5 Exercises to Improve Joint Mobility

Have you allowed joint discomfort to become a part of your everyday routine?
You wake up in the morning and recognize the familiar “snap”, “crackle” and “pop” noises your joints make and the aching pain you feel first thing in the morning.  Sometimes joint discomfort is so jarring in can take a few minutes to readjust your body before starting the day.

Although it might seem easier to grab the nearest bottle of pain relief, long-term joint improvement requires daily activity. Joint mobility exercises that increase range of motion help keep muscles, ligaments, and tendons flexible and strong – and they have an additional benefit of lowering stress levels.

Here are five areas to target to improve joint mobility.  Try them first thing in the morning and set a new routine that makes joint health a priority.

Neck. Take a deep breath and think about welcoming the day ahead. Slowly roll your neck in half circles, starting with the left side. Drop it down first and then roll to the left, and center – then back. Repeat 8 to 10 times.  Try again, but this time to the right. No work the neck in a direct line, by dropping your head back to look at the sky, and then bring it back to an upright position.  Do this 8 to 10 times as well.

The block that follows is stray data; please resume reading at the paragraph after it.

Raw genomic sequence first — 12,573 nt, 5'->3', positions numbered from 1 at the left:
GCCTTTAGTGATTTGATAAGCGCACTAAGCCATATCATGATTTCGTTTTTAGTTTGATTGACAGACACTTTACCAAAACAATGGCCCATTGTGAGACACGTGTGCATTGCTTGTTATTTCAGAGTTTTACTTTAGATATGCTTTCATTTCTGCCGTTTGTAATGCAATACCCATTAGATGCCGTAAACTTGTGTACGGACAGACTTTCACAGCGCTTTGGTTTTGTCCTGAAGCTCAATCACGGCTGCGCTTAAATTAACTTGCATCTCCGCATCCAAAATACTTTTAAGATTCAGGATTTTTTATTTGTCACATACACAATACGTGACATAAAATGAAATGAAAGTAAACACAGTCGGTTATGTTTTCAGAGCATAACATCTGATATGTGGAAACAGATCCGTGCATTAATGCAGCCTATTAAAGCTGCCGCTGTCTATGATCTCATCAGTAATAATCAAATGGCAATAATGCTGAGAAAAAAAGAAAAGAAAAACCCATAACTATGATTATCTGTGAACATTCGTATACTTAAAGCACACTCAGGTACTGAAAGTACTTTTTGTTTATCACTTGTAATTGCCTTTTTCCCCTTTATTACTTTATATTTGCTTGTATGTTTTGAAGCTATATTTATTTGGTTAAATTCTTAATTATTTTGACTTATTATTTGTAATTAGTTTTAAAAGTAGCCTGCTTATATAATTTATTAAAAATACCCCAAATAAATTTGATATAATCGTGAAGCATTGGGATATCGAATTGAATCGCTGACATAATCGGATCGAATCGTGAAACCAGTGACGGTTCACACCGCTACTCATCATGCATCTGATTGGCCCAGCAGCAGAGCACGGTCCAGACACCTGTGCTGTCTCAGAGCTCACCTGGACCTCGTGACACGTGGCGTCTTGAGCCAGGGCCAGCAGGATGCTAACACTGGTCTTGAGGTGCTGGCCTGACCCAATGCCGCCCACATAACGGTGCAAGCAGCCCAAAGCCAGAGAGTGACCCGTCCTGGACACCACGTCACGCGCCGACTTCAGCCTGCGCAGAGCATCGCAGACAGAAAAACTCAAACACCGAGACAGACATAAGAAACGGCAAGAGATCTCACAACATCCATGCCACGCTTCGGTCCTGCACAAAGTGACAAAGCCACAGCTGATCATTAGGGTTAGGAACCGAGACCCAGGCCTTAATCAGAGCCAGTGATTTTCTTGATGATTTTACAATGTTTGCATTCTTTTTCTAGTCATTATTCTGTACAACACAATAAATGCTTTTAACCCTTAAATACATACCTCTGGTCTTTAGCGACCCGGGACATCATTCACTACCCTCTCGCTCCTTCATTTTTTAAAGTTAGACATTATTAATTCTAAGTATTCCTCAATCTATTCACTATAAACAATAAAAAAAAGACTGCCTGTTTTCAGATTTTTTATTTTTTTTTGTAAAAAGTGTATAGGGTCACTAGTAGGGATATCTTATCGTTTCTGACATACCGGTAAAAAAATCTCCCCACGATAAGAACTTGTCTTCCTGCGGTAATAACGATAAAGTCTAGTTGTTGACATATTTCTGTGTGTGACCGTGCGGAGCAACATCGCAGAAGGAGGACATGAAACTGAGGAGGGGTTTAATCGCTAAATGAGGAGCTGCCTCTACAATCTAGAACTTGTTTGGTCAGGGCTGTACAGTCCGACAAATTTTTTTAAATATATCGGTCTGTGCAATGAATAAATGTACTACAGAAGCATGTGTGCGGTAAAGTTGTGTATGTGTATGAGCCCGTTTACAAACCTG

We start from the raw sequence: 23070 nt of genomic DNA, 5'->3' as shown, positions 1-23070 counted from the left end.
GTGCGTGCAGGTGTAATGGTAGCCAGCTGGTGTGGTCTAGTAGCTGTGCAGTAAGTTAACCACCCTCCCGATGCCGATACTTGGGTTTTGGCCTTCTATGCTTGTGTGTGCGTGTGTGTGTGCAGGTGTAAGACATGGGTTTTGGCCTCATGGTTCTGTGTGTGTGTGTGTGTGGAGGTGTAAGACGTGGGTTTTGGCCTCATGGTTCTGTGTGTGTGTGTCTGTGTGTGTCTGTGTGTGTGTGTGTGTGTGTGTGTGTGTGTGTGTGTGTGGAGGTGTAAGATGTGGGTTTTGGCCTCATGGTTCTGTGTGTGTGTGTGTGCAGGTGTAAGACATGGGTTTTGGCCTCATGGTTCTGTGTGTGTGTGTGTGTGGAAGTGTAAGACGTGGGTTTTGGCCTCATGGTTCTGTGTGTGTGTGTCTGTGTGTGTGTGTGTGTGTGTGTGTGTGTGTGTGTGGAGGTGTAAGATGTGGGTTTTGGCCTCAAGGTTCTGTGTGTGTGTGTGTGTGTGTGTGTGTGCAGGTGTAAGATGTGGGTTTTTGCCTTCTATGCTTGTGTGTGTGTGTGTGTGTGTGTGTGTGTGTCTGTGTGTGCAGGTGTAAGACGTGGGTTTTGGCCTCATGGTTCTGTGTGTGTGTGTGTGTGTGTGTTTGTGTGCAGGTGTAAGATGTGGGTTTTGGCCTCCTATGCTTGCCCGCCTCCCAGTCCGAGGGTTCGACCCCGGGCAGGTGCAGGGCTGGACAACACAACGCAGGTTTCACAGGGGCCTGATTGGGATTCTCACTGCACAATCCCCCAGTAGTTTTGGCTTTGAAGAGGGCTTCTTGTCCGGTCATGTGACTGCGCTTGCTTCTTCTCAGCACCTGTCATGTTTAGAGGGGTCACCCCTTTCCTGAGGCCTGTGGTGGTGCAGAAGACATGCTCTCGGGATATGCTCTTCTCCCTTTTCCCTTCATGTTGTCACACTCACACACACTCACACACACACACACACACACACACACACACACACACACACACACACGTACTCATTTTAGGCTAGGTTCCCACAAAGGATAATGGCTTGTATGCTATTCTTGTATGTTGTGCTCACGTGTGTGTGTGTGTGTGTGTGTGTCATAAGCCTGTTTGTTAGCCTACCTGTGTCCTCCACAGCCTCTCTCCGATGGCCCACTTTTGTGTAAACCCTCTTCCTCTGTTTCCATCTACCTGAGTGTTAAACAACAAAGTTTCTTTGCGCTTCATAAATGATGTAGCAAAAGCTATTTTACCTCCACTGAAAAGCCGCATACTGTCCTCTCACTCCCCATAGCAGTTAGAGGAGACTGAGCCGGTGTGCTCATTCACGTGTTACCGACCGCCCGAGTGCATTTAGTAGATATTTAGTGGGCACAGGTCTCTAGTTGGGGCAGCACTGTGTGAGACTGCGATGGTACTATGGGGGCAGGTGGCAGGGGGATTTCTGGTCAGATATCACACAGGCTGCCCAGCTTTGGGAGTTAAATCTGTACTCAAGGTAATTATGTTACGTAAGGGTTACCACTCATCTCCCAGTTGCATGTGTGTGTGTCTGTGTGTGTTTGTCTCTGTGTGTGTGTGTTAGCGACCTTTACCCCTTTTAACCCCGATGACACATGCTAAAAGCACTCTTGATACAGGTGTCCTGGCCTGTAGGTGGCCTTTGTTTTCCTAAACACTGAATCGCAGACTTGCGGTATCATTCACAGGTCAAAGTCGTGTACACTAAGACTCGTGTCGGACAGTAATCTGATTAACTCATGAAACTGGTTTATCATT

Arms. Straighten your arms out to each side and rotate in medium to large circles – forward, then backwards – 8 to 10 times. This helps loosen the shoulder joints.

Wrists. Rotate your wrists in controlled circular motions – forward then backward.

Legs. Do the same for your ankles.  If you have poor balance, you can sit down for this step. Try rotating the lower part of you leg and ankle at the same time, working the knee.

Hips. Rotate the hips. Plant your feet about six inches apart and swing your hips to the left and then the right – again, 8 to 10 times. Imagine you're using a hula hoop!

With just ten minutes devoted to joint exercise a day, you can expect increased mobility and a broader range of body motion – but only if you stick to it!  Joint and bone health require commitment and continuity.

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